$(2)\hspace{5mm} \displaystyle\int\limits_{k\pi}^{(k+1)\pi}\frac{dx}{1+(-1)^k x^2 \sin x} = \frac{\pi}{2}\int\limits_0^1\frac{dx}{1+(\frac{\pi}{2}x+k\pi)^2 \sin(\frac{\pi}{2}x)}+ $$\displaystyle\frac{\pi}{2}\int\limits_0^1\frac{dx}{1+(\frac{\pi}{2}x+(k+\frac{1}{2})\pi)^2\cos(\frac{\pi}{2}x)}$

Using $\enspace \cos(\frac{\pi}{2}x)\geq 1-x\enspace $ and $\enspace \sin(\frac{\pi}{2}x)\geq x\enspace $ for $\enspace 0\leq x\leq 1\enspace$

and because of $\enspace\displaystyle 1+(\frac{\pi}{2})^2(x+2k)^2 x \leq 1+(\frac{\pi}{2})^2(2-x+2k)^2 x \enspace$ we get

$(3)\hspace{5mm} \displaystyle\int\limits_{k\pi}^{(k+1)\pi}\frac{dx}{1+(-1)^k x^2 \sin x} \leq $$\displaystyle\frac{\pi}{2}\int\limits_0^1\frac{dx}{1+(\frac{\pi}{2})^2(x+2k)^2 x}+\frac{\pi}{2}\int\limits_0^1\frac{dx}{1+(\frac{\pi}{2})^2(x+2k+1)^2 (1-x)} $

$\hspace{2cm}\displaystyle =\frac{\pi}{2}\int\limits_0^1\frac{dx}{1+(\frac{\pi}{2})^2(x+2k)^2 x} +\frac{\pi}{2}\int\limits_0^1\frac{dx}{1+(\frac{\pi}{2})^2(2-x+2k)^2 x} $

$\hspace{2cm}\displaystyle\leq \pi\int\limits_0^1\frac{dx}{1+(\frac{\pi}{2})^2(x+2k)^2 x} \leq \pi\int\limits_0^1\frac{dx}{1+\pi^2 kx(k+x)} $

$(4)\hspace{5mm} \displaystyle\int\limits_0^1 \frac{dx}{1+\pi^2 kx(k+x)} = \frac{1}{ \sqrt{\pi^2 k(\pi^2 k^3-4)} } \ln\frac{2\pi^2 kx+\pi^2 k^2-\sqrt{\pi^2 k(\pi^2 k^3-4)} }{2\pi^2 kx+\pi^2 k^2+\sqrt{\pi^2 k(\pi^2 k^3-4)} } |_0^1 $

$\hspace{2cm}\displaystyle = \frac{1}{ \pi \sqrt{k(\pi^2 k^3-4)} } \ln\frac{ 2\pi^2 k^3+4k+2\pi k\sqrt{k(\pi^2 k^3-4)} }{2\pi^2 k^3+4k-2\pi k\sqrt{k(\pi^2 k^3-4)}} \leq \frac{1}{\pi\sqrt{\pi^2-4}}\frac{\ln(1+\pi^2 k^2)}{k^2}$

$\hspace{2cm}\displaystyle\leq \frac{1}{\pi\sqrt{\pi^2-4}}\frac{\ln((1+\pi^2) k^2)}{k^2}= \frac{\ln(1+\pi^2)}{\pi\sqrt{\pi^2-4}}\frac{1}{k^2}+\frac{2}{\pi\sqrt{\pi^2-4}}\frac{\ln k}{k^2}$

Therefore we get an upper bound for the integral, an estimation is:

$$1.5<\int\limits_0^\infty\frac{dx}{1+x^2 |\sin x|} < 1.52+\frac{\ln(1+\pi^2)}{\sqrt{\pi^2-4}} \zeta(2) - \frac{2}{\sqrt{\pi^2-4}}\zeta’(2)$$

Note:

It's $\enspace\displaystyle\zeta(2)=\frac{\pi^2}{6}\enspace$ and $\enspace\displaystyle -\zeta'(2)=\sum\limits_{k=1}^\infty\frac{\ln k}{k^2}\approx 0.93755 \enspace$ .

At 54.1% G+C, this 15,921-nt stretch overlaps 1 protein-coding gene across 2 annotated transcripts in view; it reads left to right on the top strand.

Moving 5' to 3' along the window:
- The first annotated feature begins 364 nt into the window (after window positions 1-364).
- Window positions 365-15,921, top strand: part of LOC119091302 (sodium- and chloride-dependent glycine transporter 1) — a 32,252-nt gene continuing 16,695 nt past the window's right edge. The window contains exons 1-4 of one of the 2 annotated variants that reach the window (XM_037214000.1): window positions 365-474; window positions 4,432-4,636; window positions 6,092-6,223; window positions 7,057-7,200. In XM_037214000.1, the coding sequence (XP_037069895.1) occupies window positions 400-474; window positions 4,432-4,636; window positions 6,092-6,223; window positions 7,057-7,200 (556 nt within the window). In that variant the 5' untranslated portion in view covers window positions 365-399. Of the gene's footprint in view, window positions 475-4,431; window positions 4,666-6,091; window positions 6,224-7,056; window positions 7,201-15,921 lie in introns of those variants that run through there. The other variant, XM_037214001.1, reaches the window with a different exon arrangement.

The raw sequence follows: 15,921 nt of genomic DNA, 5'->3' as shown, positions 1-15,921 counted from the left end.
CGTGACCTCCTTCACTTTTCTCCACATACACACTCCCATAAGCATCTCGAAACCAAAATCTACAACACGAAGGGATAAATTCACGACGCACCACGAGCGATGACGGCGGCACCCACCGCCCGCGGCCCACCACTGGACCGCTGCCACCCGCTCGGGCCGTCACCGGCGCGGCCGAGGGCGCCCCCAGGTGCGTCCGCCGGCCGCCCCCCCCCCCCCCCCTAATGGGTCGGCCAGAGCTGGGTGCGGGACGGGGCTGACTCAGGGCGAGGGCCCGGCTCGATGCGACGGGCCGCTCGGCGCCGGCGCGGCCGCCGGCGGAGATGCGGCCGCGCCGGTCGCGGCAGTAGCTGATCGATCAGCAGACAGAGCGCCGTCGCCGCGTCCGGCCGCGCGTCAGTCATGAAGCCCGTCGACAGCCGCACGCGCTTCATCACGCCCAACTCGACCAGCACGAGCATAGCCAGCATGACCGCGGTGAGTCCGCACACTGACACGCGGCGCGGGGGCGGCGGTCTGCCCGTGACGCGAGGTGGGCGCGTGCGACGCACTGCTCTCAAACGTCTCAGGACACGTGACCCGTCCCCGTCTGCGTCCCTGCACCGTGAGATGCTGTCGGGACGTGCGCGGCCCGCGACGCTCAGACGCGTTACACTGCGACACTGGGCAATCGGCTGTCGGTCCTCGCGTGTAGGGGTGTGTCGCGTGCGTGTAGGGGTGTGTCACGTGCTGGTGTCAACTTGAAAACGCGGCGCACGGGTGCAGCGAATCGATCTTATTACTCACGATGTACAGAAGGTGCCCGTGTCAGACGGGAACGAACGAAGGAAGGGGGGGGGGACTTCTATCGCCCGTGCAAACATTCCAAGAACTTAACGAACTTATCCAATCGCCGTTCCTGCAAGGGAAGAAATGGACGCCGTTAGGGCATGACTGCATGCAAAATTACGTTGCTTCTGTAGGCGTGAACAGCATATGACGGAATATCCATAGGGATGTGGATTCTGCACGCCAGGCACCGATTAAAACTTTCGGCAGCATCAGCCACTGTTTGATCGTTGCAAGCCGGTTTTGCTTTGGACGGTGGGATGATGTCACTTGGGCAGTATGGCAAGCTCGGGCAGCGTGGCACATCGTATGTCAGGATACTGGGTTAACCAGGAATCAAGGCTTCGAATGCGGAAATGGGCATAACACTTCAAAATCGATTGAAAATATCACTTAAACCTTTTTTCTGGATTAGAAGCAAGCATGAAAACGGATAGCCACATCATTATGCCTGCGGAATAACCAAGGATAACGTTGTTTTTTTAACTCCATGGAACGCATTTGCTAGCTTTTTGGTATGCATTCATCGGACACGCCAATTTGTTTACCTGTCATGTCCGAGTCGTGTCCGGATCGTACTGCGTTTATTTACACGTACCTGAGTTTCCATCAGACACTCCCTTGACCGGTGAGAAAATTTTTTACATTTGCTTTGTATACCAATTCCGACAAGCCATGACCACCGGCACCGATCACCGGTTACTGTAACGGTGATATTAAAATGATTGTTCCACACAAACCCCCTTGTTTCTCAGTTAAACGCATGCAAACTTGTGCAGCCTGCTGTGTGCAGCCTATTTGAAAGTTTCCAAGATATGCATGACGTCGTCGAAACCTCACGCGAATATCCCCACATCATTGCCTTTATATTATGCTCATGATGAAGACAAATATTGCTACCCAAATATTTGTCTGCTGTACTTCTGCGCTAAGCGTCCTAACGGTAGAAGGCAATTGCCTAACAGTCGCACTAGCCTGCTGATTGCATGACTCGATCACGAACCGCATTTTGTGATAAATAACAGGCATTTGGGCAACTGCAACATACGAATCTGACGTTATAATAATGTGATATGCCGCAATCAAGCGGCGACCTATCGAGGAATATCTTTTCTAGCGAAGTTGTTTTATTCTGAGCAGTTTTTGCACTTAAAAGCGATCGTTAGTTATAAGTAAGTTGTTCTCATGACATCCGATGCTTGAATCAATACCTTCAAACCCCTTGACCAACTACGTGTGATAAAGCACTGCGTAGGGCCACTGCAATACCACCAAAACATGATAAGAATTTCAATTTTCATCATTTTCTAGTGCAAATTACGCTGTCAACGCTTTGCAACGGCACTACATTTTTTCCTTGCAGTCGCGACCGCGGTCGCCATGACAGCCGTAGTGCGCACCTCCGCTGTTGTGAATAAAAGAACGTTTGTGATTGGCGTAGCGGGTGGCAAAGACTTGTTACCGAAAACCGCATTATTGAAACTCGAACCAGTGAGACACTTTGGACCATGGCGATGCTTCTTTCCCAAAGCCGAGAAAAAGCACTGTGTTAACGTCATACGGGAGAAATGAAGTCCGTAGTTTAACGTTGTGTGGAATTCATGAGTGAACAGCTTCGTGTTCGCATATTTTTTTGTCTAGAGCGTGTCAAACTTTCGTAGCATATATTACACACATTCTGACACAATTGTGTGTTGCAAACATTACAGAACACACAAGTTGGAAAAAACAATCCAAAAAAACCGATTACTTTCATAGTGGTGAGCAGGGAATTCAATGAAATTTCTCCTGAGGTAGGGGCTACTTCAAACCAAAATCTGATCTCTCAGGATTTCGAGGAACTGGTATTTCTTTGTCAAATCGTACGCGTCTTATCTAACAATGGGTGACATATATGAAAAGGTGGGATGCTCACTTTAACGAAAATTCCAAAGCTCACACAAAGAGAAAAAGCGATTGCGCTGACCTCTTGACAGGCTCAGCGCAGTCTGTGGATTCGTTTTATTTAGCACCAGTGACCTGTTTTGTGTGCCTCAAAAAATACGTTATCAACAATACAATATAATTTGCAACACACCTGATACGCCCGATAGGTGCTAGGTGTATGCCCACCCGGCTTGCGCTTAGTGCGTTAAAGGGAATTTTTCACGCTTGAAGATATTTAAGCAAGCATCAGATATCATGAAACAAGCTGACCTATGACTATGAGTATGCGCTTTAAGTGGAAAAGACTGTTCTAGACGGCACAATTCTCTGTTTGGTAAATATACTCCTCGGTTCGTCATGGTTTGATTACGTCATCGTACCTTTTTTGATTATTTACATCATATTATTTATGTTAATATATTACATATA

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  • $\begingroup$ Allow me to Thank you for two things: (1st) your respond to my initial comment regarding the divergent of the integral, and (2nd) the effort to write this answer. Unfortunately, my previously comment was partially wrong (I mean the method)! But the result is correct (I mean the integral is divergent). I will share an answer shortly, then we will discuss. $\endgroup$ – Hazem Orabi Dec 17 '16 at 0:13
  • $\begingroup$ @Hazem Orabi : If you are right then there is a mistake with my calculations ... but where ? :-) --- Because of time I have to finish now and can continue on monday. $\endgroup$ – user90369 Dec 17 '16 at 0:15
  • $\begingroup$ Let me share my answer first, maybe I am wrong! I promise I will check your answer if I fail to convenes you about the divergent! Deal? $\endgroup$ – Hazem Orabi Dec 17 '16 at 0:22
  • $\begingroup$ @Hazem Orabi : Yes, of course, but I am sorry that I cannot answer you before monday. Till then ... :-) $\endgroup$ – user90369 Dec 17 '16 at 0:26
  • $\begingroup$ U r correct and the 1st to notice the convergence. Bravo! (+1). $\endgroup$ – Hazem Orabi Dec 17 '16 at 20:42
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Note that \begin{eqnarray} \int_{0}^{\infty}\frac{dx}{1+x^{2}|\sin(x)|}&\ge&\sum_{k=1}^\infty\int_{[\sqrt k]\pi+\frac{1}{k}}^{[\sqrt k]\pi+\frac{2}{k}}\frac{dx}{1+x^{2}|\sin(x)|}\\ &\ge&\sum_{k=1}^\infty\int_{[\sqrt k]\pi+\frac{1}{k}}^{[\sqrt k]\pi+\frac{2}{k}}\frac{dx}{1+([\sqrt k]+\frac2k)^2\sin(\frac2k)}\\ &=&\sum_{k=1}^\infty\frac{1}{k}\frac1{1+([\sqrt k]\pi+\frac2k)^2\sin(\frac2k)}\\ &=&\infty \end{eqnarray} and hence the integral diverges.